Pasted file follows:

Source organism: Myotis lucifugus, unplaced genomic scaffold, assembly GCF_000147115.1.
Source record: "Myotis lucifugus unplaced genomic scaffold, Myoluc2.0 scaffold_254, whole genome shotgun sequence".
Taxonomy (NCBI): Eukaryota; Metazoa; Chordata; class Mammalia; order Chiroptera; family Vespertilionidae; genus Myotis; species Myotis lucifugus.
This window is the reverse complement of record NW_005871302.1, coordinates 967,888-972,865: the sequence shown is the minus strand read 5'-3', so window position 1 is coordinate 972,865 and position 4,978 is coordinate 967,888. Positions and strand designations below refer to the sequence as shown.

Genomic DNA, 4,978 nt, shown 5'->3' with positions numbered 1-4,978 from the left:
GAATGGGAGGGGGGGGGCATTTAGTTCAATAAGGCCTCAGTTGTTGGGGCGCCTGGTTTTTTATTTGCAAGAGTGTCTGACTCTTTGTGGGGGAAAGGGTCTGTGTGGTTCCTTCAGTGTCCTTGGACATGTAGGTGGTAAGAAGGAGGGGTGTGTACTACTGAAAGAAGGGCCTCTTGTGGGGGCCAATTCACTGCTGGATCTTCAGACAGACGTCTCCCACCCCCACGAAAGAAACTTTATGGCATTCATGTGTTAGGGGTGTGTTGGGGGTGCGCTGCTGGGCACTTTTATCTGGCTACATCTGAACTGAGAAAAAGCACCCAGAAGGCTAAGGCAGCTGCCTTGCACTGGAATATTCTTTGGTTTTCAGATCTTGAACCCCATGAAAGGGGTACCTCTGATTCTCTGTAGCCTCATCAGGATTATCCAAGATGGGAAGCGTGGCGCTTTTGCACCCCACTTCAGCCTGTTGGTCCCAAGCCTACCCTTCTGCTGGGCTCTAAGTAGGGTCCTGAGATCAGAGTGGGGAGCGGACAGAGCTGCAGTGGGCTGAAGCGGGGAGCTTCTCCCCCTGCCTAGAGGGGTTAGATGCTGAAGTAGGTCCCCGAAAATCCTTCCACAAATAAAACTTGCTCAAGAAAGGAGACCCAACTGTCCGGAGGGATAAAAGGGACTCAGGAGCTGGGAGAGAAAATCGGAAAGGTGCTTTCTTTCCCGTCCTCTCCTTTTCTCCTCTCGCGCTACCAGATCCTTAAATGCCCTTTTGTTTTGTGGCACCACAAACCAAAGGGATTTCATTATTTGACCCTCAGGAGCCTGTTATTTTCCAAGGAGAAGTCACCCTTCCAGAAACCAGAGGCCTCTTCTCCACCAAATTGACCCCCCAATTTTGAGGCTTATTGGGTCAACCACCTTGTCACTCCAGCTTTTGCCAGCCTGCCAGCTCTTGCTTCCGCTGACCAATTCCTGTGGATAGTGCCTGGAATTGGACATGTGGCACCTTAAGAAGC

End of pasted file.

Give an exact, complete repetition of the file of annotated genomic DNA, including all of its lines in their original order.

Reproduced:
Source organism: Myotis lucifugus, unplaced genomic scaffold, assembly GCF_000147115.1.
Source record: "Myotis lucifugus unplaced genomic scaffold, Myoluc2.0 scaffold_254, whole genome shotgun sequence".
Taxonomy (NCBI): Eukaryota; Metazoa; Chordata; class Mammalia; order Chiroptera; family Vespertilionidae; genus Myotis; species Myotis lucifugus.
This window is the reverse complement of record NW_005871302.1, coordinates 967,888-972,865: the sequence shown is the minus strand read 5'-3', so window position 1 is coordinate 972,865 and position 4,978 is coordinate 967,888. Positions and strand designations below refer to the sequence as shown.

Genomic DNA, 4,978 nt, shown 5'->3' with positions numbered 1-4,978 from the left:
GAATGGGAGGGGGGGGGCATTTAGTTCAATAAGGCCTCAGTTGTTGGGGCGCCTGGTTTTTTATTTGCAAGAGTGTCTGACTCTTTGTGGGGGAAAGGGTCTGTGTGGTTCCTTCAGTGTCCTTGGACATGTAGGTGGTAAGAAGGAGGGGTGTGTACTACTGAAAGAAGGGCCTCTTGTGGGGGCCAATTCACTGCTGGATCTTCAGACAGACGTCTCCCACCCCCACGAAAGAAACTTTATGGCATTCATGTGTTAGGGGTGTGTTGGGGGTGCGCTGCTGGGCACTTTTATCTGGCTACATCTGAACTGAGAAAAAGCACCCAGAAGGCTAAGGCAGCTGCCTTGCACTGGAATATTCTTTGGTTTTCAGATCTTGAACCCCATGAAAGGGGTACCTCTGATTCTCTGTAGCCTCATCAGGATTATCCAAGATGGGAAGCGTGGCGCTTTTGCACCCCACTTCAGCCTGTTGGTCCCAAGCCTACCCTTCTGCTGGGCTCTAAGTAGGGTCCTGAGATCAGAGTGGGGAGCGGACAGAGCTGCAGTGGGCTGAAGCGGGGAGCTTCTCCCCCTGCCTAGAGGGGTTAGATGCTGAAGTAGGTCCCCGAAAATCCTTCCACAAATAAAACTTGCTCAAGAAAGGAGACCCAACTGTCCGGAGGGATAAAAGGGACTCAGGAGCTGGGAGAGAAAATCGGAAAGGTGCTTTCTTTCCCGTCCTCTCCTTTTCTCCTCTCGCGCTACCAGATCCTTAAATGCCCTTTTGTTTTGTGGCACCACAAACCAAAGGGATTTCATTATTTGACCCTCAGGAGCCTGTTATTTTCCAAGGAGAAGTCACCCTTCCAGAAACCAGAGGCCTCTTCTCCACCAAATTGACCCCCCAATTTTGAGGCTTATTGGGTCAACCACCTTGTCACTCCAGCTTTTGCCAGCCTGCCAGCTCTTGCTTCCGCTGACCAATTCCTGTGGATAGTGCCTGGAATTGGACATGTGGCACCTTAAGAAGC